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22.08.2018 | Original Article | Ausgabe 5/2019

World Journal of Urology 5/2019

The relationship between body-mass index, physical activity, and pathologic and clinical outcomes after radical prostatectomy for prostate cancer

World Journal of Urology > Ausgabe 5/2019
Michel Wissing, Simone Chevalier, Ginette McKercher, Claudie Laprise, Saro Aprikian, Ana O’Flaherty, Eleonora Scarlata, Fred Saad, Michel Carmel, Louis Lacombe, Fadi Brimo, Mathieu Latour, Nadia Ekindi-Ndongo, Bernard Têtu, Armen Aprikian
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Electronic supplementary material

The online version of this article (https://​doi.​org/​10.​1007/​s00345-018-2457-6) contains supplementary material, which is available to authorized users.



We evaluated whether an increased body-mass index (BMI) and decreased physical activity increase the risk of locally advanced or high-risk prostate cancer (PCa) at radical prostatectomy (RP), and treatment failure after surgery.


Data were collected from the PROCURE Biobank, a prospective cohort of patients with localized PCa undergoing RP in four academic centers in Québec between 2006 and 2013. Treatment failure was defined as biochemical recurrence and/or initiation of secondary, non-adjuvant therapy, and analyzed using the Kaplan–Meier method, log-rank tests, and Cox proportional-hazards models. Uni- and multivariate (ordered) logistic regression was used for time-independent variables.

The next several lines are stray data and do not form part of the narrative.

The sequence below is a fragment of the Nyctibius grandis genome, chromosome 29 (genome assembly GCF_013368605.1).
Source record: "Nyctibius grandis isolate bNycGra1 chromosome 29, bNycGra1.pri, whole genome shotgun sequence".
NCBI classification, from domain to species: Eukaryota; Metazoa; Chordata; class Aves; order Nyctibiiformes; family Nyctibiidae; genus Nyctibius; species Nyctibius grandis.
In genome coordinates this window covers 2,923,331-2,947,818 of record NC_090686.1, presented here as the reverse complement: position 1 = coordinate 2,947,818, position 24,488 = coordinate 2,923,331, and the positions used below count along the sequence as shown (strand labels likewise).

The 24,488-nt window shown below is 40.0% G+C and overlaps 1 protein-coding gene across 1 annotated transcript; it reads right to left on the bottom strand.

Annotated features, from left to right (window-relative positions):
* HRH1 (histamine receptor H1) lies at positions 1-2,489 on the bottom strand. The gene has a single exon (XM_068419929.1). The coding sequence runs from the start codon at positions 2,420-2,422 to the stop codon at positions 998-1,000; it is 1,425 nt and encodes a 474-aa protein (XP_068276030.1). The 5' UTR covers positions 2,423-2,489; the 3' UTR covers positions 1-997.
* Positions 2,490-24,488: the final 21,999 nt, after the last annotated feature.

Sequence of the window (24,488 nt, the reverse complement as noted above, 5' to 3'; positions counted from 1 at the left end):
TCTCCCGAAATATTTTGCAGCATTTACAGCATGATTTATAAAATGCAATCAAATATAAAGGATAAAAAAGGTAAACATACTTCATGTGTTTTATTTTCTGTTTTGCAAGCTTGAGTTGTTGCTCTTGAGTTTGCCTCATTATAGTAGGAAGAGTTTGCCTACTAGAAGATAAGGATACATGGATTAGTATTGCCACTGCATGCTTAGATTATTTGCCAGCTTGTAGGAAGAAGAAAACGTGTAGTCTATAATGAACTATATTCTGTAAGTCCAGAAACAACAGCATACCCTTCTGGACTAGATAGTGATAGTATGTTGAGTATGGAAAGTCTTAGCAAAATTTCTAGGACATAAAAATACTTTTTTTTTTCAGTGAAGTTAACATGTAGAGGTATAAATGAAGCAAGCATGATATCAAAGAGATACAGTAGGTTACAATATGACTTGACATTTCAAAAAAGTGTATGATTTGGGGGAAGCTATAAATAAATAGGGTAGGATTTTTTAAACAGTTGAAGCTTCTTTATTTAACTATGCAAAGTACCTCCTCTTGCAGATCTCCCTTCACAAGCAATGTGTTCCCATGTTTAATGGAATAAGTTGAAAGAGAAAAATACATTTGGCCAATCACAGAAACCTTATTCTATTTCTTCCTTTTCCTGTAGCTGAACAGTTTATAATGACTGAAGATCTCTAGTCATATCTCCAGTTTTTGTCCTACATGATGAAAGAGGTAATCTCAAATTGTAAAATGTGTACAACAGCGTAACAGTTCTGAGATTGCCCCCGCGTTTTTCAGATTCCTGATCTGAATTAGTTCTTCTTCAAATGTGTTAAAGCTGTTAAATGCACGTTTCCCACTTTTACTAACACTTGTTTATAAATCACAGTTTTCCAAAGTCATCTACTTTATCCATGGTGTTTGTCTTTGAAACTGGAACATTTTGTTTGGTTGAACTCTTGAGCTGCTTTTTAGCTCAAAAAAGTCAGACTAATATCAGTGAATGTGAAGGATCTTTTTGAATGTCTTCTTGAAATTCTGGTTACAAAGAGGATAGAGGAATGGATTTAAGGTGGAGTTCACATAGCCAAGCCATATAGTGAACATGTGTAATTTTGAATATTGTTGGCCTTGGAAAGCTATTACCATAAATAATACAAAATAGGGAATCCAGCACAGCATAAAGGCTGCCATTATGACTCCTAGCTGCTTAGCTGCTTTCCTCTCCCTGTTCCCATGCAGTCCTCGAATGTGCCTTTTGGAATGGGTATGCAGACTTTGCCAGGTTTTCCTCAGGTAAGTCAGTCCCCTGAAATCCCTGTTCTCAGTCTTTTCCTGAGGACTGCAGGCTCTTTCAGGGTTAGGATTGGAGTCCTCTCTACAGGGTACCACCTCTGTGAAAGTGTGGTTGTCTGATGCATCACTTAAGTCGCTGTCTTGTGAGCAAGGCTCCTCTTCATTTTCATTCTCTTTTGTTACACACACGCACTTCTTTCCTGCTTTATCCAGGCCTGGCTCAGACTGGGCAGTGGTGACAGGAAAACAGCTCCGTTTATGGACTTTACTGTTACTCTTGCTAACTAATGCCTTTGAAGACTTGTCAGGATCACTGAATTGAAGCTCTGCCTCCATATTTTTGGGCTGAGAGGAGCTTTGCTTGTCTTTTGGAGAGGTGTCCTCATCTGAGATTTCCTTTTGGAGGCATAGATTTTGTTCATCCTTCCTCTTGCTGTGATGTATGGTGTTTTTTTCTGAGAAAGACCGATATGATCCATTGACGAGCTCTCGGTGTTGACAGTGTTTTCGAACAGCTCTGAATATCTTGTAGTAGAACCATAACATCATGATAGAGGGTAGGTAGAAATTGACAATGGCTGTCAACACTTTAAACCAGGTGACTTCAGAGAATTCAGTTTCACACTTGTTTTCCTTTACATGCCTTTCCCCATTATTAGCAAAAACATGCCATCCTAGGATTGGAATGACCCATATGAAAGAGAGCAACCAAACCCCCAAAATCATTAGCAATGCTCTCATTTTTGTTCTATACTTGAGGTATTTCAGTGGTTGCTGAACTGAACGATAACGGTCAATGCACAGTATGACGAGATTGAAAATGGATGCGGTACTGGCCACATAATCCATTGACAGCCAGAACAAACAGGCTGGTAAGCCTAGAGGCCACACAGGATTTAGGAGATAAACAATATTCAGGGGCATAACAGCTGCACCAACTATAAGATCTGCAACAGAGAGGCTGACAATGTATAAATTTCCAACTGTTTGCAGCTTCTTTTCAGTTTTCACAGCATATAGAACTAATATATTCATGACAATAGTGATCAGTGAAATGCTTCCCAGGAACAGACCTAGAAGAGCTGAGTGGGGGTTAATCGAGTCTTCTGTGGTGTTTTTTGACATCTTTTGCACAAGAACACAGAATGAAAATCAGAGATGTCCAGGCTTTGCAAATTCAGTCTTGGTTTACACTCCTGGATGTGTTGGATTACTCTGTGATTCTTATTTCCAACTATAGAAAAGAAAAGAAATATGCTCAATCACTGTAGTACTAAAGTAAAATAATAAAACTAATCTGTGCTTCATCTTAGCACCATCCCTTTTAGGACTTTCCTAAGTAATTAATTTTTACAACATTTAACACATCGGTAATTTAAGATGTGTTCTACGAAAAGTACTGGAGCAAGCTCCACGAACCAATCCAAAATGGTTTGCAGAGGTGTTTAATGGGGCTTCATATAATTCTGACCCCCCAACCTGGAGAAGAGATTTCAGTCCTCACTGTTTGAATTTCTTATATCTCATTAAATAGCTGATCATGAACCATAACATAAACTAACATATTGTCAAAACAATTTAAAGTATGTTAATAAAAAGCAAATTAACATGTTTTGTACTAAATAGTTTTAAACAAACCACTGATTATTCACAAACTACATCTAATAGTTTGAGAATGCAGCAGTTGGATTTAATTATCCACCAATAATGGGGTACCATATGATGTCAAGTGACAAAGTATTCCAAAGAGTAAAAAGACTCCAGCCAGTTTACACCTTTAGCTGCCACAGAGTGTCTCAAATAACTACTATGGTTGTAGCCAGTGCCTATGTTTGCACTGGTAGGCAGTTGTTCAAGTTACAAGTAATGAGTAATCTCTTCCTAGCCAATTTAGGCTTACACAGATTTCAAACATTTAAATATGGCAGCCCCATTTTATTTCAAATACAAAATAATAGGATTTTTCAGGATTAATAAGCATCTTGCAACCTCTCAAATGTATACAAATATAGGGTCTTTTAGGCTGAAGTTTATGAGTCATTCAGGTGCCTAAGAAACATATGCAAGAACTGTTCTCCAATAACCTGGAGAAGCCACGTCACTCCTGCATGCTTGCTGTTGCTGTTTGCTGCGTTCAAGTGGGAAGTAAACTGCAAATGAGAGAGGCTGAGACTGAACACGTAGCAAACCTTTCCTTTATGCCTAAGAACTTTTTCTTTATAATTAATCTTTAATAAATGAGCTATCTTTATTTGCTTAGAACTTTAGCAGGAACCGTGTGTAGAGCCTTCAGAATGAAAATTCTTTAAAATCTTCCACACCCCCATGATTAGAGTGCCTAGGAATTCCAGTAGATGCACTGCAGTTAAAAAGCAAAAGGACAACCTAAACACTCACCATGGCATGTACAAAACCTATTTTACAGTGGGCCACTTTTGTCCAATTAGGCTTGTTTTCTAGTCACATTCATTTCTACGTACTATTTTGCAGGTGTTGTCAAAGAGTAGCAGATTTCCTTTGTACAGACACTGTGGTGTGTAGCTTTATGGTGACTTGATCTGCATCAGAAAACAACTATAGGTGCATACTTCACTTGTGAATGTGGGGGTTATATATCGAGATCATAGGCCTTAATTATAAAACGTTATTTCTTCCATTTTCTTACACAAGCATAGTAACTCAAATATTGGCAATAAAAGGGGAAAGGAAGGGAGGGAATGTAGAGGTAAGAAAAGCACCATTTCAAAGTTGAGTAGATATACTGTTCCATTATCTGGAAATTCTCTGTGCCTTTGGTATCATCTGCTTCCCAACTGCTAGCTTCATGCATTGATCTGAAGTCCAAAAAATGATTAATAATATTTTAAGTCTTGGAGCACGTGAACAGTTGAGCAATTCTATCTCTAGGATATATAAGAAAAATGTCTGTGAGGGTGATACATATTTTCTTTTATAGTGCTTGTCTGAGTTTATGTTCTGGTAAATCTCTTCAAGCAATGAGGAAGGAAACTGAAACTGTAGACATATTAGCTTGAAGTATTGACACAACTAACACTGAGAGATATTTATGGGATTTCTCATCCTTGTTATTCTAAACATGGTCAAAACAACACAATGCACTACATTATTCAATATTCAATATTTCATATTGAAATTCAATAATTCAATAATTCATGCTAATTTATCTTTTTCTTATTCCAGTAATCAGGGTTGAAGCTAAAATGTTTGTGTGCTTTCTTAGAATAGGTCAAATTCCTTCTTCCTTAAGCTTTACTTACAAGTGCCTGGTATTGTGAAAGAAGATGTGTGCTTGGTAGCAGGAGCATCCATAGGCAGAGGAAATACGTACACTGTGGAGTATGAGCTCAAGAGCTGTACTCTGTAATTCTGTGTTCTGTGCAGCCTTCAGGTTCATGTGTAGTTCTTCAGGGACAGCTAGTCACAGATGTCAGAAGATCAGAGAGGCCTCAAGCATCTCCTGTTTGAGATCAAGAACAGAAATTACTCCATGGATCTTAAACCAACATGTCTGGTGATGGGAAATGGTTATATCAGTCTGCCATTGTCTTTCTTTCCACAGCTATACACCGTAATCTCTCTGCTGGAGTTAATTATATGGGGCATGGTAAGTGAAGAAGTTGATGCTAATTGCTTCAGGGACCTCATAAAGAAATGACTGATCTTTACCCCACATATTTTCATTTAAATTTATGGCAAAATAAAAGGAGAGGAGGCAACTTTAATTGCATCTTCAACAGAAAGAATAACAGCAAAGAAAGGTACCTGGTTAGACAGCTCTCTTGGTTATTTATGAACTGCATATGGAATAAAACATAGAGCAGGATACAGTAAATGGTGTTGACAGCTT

1813 patients were included. Median follow-up time was 69 months. Patients who reported a lower BMI were generally older, of Asian descent, and physically more active (p < 0.05). Younger, black, and overweight/obese patients reported less physical activity (p < 0.05). In multivariate analyses, a higher BMI increased the risk for locally advanced, high-risk PCa (defined as a pT3, N1 and/or Gleason 8–10 tumor; odds ratio 1.33, p < 0.001), but increased physical activity did not predict high-risk disease (odds ratio 0.84, p = 0.39). Patients with a higher BMI also had a larger prostate at surgery (odds ratio 1.13, p = 0.03). BMI and physical activity were not associated with positive surgical margins or time to treatment failure (p > 0.05).


BMI was an independent predictor for locally advanced, high-risk disease in this cohort of PCa patients undergoing RP, but was unrelated to treatment failure. Physical activity was not related to locally advanced, high-risk PCa or treatment failure.

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